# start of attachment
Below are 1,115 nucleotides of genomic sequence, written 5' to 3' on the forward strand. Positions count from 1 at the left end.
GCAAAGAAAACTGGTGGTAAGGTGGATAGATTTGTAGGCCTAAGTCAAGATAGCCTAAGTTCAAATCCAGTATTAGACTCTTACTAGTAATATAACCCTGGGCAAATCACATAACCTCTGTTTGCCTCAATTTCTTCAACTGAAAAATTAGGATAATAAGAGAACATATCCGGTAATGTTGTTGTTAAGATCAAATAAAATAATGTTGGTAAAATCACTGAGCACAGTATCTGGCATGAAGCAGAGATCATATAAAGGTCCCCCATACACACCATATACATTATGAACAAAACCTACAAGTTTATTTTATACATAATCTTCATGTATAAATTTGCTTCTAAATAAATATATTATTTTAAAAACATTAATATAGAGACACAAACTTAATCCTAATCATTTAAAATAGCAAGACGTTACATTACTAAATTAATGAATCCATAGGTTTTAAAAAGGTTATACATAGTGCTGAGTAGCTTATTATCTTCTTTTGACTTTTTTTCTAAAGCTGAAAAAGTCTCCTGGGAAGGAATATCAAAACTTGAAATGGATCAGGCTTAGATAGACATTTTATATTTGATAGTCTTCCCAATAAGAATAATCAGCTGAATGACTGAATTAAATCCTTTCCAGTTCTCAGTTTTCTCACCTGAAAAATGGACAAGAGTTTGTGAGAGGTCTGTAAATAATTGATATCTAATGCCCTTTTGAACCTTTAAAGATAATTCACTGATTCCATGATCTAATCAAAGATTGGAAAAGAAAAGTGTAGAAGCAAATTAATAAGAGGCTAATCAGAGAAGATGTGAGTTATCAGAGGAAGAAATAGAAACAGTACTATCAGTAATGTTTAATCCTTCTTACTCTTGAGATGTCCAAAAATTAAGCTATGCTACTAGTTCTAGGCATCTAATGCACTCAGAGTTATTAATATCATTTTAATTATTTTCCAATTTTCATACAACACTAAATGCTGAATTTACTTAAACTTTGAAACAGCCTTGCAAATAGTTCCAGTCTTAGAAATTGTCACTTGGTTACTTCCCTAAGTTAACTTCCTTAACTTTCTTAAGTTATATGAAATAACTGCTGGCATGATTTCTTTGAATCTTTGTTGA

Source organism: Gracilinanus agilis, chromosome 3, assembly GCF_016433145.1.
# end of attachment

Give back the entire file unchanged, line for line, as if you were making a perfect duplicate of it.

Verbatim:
Below are 1,115 nucleotides of genomic sequence, written 5' to 3' on the forward strand. Positions count from 1 at the left end.
GCAAAGAAAACTGGTGGTAAGGTGGATAGATTTGTAGGCCTAAGTCAAGATAGCCTAAGTTCAAATCCAGTATTAGACTCTTACTAGTAATATAACCCTGGGCAAATCACATAACCTCTGTTTGCCTCAATTTCTTCAACTGAAAAATTAGGATAATAAGAGAACATATCCGGTAATGTTGTTGTTAAGATCAAATAAAATAATGTTGGTAAAATCACTGAGCACAGTATCTGGCATGAAGCAGAGATCATATAAAGGTCCCCCATACACACCATATACATTATGAACAAAACCTACAAGTTTATTTTATACATAATCTTCATGTATAAATTTGCTTCTAAATAAATATATTATTTTAAAAACATTAATATAGAGACACAAACTTAATCCTAATCATTTAAAATAGCAAGACGTTACATTACTAAATTAATGAATCCATAGGTTTTAAAAAGGTTATACATAGTGCTGAGTAGCTTATTATCTTCTTTTGACTTTTTTTCTAAAGCTGAAAAAGTCTCCTGGGAAGGAATATCAAAACTTGAAATGGATCAGGCTTAGATAGACATTTTATATTTGATAGTCTTCCCAATAAGAATAATCAGCTGAATGACTGAATTAAATCCTTTCCAGTTCTCAGTTTTCTCACCTGAAAAATGGACAAGAGTTTGTGAGAGGTCTGTAAATAATTGATATCTAATGCCCTTTTGAACCTTTAAAGATAATTCACTGATTCCATGATCTAATCAAAGATTGGAAAAGAAAAGTGTAGAAGCAAATTAATAAGAGGCTAATCAGAGAAGATGTGAGTTATCAGAGGAAGAAATAGAAACAGTACTATCAGTAATGTTTAATCCTTCTTACTCTTGAGATGTCCAAAAATTAAGCTATGCTACTAGTTCTAGGCATCTAATGCACTCAGAGTTATTAATATCATTTTAATTATTTTCCAATTTTCATACAACACTAAATGCTGAATTTACTTAAACTTTGAAACAGCCTTGCAAATAGTTCCAGTCTTAGAAATTGTCACTTGGTTACTTCCCTAAGTTAACTTCCTTAACTTTCTTAAGTTATATGAAATAACTGCTGGCATGATTTCTTTGAATCTTTGTTGA

Source organism: Gracilinanus agilis, chromosome 3, assembly GCF_016433145.1.